Air pollution in Delhi is being recognised as one of the biggest public policy challenges India has faced in recent times. Everybody agrees that there is need for drastic action and immediate intervention. However, we see few signs of such an intervention on the ground. The primary reason for our inability to respond swiftly and in a coordinated manner is the multiplicity of actors involved and the lack of clarity on roles. The first step of a resolute action plan should be to put in place a single empowered agency under the Union government to deal with the issue on a war footing. Its leadership role should be clear and unambiguous.
At present, there are more than a dozen stakeholders who are trying to grapple with the problem. Perhaps all of them are working with honest intentions. Unfortunately, they are all working in bits and pieces, most of the interventions lack any evidence-based approach and there is no evaluation of what works and what does not. For example, we do not know whether the ban on firecrackers worked or ended up being counterproductive. We do not know how effective the odd-even experiment was. There is little clarity even on what is causing the pollution in the first place. The source apportionment studies done so far lack the quality and depth to unequivocally establish the sources of pollution and their respective contributions. At times, stakeholders pick and choose the study which would put the responsibility of remediation/intervention on some other agency.
The present institutional framework includes the government at three levels — the Centre, the Delhi government and local municipal corporations. It also involves three entities on the judicial side: The Supreme Court (SC), the Delhi High Court and the National Green Tribunal. Then we have the three regulatory/enforcement bodies — the Central Pollution Control Board, the Delhi Pollution Control Committee and the SC-mandated Environment Pollution (Prevention and Control) Authority for the NCR Region (EPCA). Punjab, Haryana and Uttar Pradesh are among the states which contribute to the problem.
With this plethora of entities working with little coordination and at times at cross-purposes, it is no surprise that there is lack of clarity on who should be held accountable. Dissipated authority leads to dissipated accountability. It gives an alibi to everyone to lay the blame elsewhere. A single agency should get credit if things improve. It should face flak if they don’t.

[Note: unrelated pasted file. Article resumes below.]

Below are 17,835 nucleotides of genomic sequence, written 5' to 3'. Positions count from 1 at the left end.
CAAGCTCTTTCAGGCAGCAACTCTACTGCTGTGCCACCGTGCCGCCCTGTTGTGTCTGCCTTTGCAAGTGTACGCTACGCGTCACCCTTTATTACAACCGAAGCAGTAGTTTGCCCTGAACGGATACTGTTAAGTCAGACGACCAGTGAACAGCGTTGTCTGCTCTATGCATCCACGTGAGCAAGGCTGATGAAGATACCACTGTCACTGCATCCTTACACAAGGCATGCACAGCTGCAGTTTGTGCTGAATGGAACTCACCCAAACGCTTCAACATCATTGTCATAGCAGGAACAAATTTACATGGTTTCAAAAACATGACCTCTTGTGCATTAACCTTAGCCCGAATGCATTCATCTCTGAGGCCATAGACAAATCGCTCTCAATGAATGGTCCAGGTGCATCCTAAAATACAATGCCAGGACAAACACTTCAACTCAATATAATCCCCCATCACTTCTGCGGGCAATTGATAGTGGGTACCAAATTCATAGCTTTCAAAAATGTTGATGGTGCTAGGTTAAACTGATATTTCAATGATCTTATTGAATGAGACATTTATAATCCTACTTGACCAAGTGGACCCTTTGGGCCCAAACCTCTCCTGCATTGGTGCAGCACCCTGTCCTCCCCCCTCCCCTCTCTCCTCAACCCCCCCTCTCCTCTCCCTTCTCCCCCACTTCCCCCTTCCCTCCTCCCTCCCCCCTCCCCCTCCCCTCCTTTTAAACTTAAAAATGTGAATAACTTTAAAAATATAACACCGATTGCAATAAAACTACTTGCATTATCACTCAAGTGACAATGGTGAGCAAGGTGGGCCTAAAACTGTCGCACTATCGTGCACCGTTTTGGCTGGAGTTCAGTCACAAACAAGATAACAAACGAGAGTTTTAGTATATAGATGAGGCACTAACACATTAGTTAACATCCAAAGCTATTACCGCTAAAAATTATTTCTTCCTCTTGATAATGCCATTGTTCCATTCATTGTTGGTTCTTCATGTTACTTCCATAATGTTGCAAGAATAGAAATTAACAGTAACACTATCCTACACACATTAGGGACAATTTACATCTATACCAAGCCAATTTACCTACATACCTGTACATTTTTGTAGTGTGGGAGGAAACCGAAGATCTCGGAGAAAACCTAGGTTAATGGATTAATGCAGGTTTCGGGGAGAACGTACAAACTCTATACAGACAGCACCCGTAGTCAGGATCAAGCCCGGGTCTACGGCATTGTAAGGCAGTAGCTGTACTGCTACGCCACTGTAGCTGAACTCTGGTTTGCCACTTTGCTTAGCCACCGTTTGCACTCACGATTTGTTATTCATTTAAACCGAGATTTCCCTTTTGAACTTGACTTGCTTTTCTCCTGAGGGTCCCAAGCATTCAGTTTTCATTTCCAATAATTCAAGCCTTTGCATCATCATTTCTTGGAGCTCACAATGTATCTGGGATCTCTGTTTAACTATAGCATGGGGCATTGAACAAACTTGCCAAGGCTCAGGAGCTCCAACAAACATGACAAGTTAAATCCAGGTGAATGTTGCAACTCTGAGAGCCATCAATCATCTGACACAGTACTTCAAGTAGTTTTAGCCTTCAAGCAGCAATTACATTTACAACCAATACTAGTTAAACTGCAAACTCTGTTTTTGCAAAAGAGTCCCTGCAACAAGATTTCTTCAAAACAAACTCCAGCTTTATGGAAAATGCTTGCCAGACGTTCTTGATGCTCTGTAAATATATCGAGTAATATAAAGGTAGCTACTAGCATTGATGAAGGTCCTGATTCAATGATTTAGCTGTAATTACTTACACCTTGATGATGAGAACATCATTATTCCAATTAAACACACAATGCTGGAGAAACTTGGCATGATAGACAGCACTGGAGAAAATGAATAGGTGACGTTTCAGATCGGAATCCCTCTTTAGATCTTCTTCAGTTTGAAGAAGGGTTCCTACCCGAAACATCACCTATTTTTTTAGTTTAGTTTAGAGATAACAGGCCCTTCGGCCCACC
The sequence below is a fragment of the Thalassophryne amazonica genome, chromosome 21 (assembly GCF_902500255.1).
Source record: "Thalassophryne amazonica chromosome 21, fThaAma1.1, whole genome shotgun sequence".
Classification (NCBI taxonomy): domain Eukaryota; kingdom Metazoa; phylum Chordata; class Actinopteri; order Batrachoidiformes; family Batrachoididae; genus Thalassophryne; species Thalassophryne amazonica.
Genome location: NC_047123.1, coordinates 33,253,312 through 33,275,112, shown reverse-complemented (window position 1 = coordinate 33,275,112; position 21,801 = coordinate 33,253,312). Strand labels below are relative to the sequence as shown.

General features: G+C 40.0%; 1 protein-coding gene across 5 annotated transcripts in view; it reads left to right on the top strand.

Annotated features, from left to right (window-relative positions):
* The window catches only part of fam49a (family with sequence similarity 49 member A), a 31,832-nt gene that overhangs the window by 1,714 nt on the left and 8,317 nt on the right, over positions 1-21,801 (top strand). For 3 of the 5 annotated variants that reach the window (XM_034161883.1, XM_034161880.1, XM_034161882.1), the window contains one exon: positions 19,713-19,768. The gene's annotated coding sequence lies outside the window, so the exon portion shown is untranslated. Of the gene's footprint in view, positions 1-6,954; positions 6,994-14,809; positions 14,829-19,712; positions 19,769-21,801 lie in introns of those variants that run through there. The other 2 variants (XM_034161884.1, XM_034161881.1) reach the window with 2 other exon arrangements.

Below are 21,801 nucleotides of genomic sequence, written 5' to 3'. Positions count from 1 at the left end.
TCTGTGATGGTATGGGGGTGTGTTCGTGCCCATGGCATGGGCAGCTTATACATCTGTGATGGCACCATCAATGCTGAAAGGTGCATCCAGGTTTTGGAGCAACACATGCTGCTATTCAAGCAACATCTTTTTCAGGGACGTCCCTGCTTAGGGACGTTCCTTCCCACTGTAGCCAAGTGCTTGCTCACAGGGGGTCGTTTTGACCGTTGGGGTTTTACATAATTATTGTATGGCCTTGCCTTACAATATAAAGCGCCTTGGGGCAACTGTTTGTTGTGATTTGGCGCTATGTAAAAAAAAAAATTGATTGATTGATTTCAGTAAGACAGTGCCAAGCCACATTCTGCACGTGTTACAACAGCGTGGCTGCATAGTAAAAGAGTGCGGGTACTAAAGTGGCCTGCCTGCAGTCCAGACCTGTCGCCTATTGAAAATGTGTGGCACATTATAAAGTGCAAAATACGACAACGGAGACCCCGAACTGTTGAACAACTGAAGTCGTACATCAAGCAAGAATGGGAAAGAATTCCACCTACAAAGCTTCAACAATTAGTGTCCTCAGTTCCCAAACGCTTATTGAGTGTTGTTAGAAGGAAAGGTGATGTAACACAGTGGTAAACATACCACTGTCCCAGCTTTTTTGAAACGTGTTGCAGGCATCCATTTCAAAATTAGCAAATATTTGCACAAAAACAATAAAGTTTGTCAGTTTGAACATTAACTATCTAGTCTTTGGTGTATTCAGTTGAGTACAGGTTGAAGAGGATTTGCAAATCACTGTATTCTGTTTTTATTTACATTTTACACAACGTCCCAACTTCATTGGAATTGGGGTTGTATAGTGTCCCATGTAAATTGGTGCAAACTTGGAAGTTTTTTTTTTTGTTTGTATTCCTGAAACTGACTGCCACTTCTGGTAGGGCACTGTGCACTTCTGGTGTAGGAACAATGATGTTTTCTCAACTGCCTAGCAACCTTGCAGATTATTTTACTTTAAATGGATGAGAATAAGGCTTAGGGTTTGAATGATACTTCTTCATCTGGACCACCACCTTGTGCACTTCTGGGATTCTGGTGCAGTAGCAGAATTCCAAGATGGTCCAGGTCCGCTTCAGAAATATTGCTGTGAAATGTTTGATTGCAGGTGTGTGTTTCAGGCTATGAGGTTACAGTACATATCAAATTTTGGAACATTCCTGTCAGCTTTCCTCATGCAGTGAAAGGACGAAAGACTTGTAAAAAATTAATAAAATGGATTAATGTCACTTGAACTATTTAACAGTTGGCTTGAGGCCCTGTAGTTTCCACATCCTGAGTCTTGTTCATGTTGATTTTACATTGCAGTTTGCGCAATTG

This agency has to be located under the central government because pollution doesn’t respect geographical boundaries and the problem is actually worse in several other cities across the country. Besides, Delhi’s problem has its genesis partly beyond the city’s borders. Any solution will have components beyond the administrative and financial capabilities of regional/local governments. Further, this agency has to be fully under the control of the executive. It should be appointed by it and be answerable to it. There is space for judicial intervention but that intervention has to happen in a manner that does not wrest initiative from the executive. So far, it has only had the effect of forcing the executive to take a back-seat.
The SC has shown initiative and leadership in bringing this issue to the forefront. It has shown persistence in dealing with it over the years and has helped in taking some tough measures which were badly needed. However, the nature of its intervention has to change now. The optics of the judicial intervention need a major alteration. It should transform its role from that of a policy analyst or a problem solver to an institution that protects the rights of citizens by holding the governments of the day to account. If a writ of mandamus has to be exercised, it has to force governments to find solutions rather than itself prescribe policy solutions.
The concept of a continuing mandamus has no explicit place in our constitutional scheme. It is a creative interpretation of constitutional law at best. A society accepts it if the outcome is good and the ends justify the means. If it shifts policy-making away from the executive, it is only having the undesirable effect of letting the executive walk away from both the problem as well as the blame for not solving it. In this case, the SC has been steering this issue at least since 1998 when it ordered the constitution of the EPCA in a PIL filed in 1985, which is yet to be disposed of. That is a reasonably long time to debate whether a course correction is in order. Who is in the driver’s seat should be clear: In fact, and in perception. If that clarity can be achieved, we will be giving an opportunity to the electoral dynamics of a vibrant democracy to solve the problem and find a solution that has eluded us so far.
Views are personal